Thirty years ago at The Philadelphia Inquirer, in the early autumn of ’88, I was handed my first assignment as a political writer. The presidential candidates, Vice President George H. W. Bush and Massachusetts Gov. Michael Dukakis, were saturating the airwaves with campaign ads – to an extent never seen before – and I analyzed the imagery in a dozen articles.
It was obvious, right from the start, that Bush was sloshing in the sewer. His ad campaign – crafted by two of the GOP’s most notorious junkyard dogs, Roger Ailes (future founder of Fox News), and Lee Atwater (the preeminent race-baiter of his era) – broke new ground for TV demagoguery and foreshadowed the lying toxicity that is now routine.
I’ll stipulate that Bush, now dead at 94, was a well-mannered nice guy in life. During his ’89 Inaugural speech, he promised a “kinder, gentler” America, and he indeed tried to set a tone that’s the antithesis of what we’re forced to endure today. I even contended, in a column three years ago, that he was an underrated president.
But what he did during that 1988 campaign – and what we in the press allowed him to get away with – can’t be whitewashed. For those of us old enough to remember, it was truly a disgusting performance. What he did doesn’t jibe with all the current hagiography, but so be it. History was made that autumn. Bush’s TV ads lied so relentlessly that the press began to realize, for the first time, that its traditional rules – “balance” and “objectivity” – were inadequate to the task at hand. Thanks to Bush, the practice of fact-checking was born.
Alas, it didn’t happen very often. Most political reporters, shackled to the traditional rules, generally focused on the “negative” tone of the ads and left the impression that both candidates were throwing mud in equal proportions (in truth, Bush’s share was roughly 90 percent). Parsing the falsity of the ads was still considered “subjective,” and it only at the close of the campaign when most reporters wish they had fact-checked far more often. David Broder, the Washington Post legend, wrote about that in January ’89. He quoted a Post colleague, Lloyd Grove: “I think we probably didn’t pay much attention (to the accuracy issue) early on.” And he quoted me: “When it was over, I was kicking myself a bit for not doing more in that area.”
What did Bush lie about, in TV ads that sank into the public consciousness? Let us count the ways.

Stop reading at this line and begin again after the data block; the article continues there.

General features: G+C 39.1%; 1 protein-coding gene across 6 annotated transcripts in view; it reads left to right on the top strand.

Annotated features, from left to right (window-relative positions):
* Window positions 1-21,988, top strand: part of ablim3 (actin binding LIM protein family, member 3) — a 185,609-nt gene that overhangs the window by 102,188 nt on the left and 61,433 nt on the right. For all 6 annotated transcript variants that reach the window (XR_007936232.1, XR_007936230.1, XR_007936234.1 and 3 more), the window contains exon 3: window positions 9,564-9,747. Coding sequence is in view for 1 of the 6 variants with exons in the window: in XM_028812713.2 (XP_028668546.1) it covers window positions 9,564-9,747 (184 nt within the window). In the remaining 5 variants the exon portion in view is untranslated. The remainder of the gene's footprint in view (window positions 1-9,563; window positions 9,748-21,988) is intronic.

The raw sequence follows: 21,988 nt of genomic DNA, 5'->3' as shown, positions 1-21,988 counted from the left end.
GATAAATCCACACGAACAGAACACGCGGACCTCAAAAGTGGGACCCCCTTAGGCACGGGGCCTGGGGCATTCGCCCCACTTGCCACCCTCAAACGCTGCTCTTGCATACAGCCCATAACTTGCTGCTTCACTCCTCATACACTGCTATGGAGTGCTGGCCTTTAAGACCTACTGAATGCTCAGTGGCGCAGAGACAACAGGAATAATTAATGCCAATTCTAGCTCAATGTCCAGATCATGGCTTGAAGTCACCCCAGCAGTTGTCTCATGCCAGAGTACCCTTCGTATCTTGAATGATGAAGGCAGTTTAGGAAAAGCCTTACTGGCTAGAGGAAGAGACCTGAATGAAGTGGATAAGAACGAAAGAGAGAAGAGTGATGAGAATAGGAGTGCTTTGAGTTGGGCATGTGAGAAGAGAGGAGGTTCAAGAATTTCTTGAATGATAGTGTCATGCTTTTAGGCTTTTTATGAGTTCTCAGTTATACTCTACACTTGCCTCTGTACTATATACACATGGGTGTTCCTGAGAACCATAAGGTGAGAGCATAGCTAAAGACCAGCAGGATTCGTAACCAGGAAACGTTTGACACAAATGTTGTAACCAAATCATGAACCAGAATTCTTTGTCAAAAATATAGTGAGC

Most infamously, one ad (produced by a Bush-allied conservative group) contended that Dukakis was a soft-on-crime governor who had furloughed a black inmate, Willie Horton, who in turn had taken advantage of his freedom by raping a white woman. This was buttressed by a second Bush ad, which asserted that he had allowed 268 first-degree murderers to escape from the furlough program. In truth (rarely reported), the furlough program had been created by Dukakis’ Republican predecessor; only 4 of the furloughed inmates had murder convictions; most were petty criminals who had merely reported back to prison two hours late; and none of the inmates were at large. (Willie Horton did rape a woman. But Bush, on the campaign trail, repeatedly stated that Horton had murdered a woman.)
Other Bush ads falsely claimed that Dukakis was soft on national defense: “Michael Dukakis has opposed virtually every defense system we have developed.” In truth (rarely reported), Dukakis supported the Stealth bomber, the Trident II submarine, the SSN21 Seawolf attack submarine, a new ballistic missile called the D5, and a slew of other weapons. I managed to fact-check those Bush ads late in the campaign, but under the rules of that era, I couldn’t report that his ads were full of “lies.” The editors OK’d the phrase “dubious credibility.”
Other Bush ads falsely painted Dukakis as a polluter who had dirtied Boston Harbor; one of the visuals showed a sign reading, “Danger/Radiation Hazard/No Swimming.” In truth (rarely reported), Dukakis in 1986 had created a new agency to clean up the harbor at a cost of $6 billion – and that President Reagan in 1987 had vetoed a Clean Water Act that would’ve helped finance a harbor cleanup. And in truth (rarely reported) the sign in the ad, warning about the danger of radiation, was not posted at Boston Harbor. It was appeared decades earlier at a Navy yard where nuclear subs were often repaired.
The press’ sporadic fact-checking efforts could not keep pace with the Bush campaign’s lies.But there was general agreement, after the election, that fact-checking should become more routine. Even the strategists in both parties called on the press to do it. Democratic adviser Robert Squier told an audience of political reporters, “When a candidate says something that is untrue, say so. Don’t stand on the sidelines. Be a referee.” And Republican adviser Dan Sipple said, “If reporters don’t analyze the truth and falsity of the ads, it’s bastardizing the role of the press, which is to inform.”
In subsequent decades, we in the press have often shirked our responsibility – most infamously, during the prelude to junior Bush’s disastrous Iraq war – but senior Bush and his ad-makers essentially taught us that we should be arbiters of truth, not stenographers in the service of lies. The fact-checking industry that flourishes today was birthed in the sewer of 1988. Thanks, Poppy!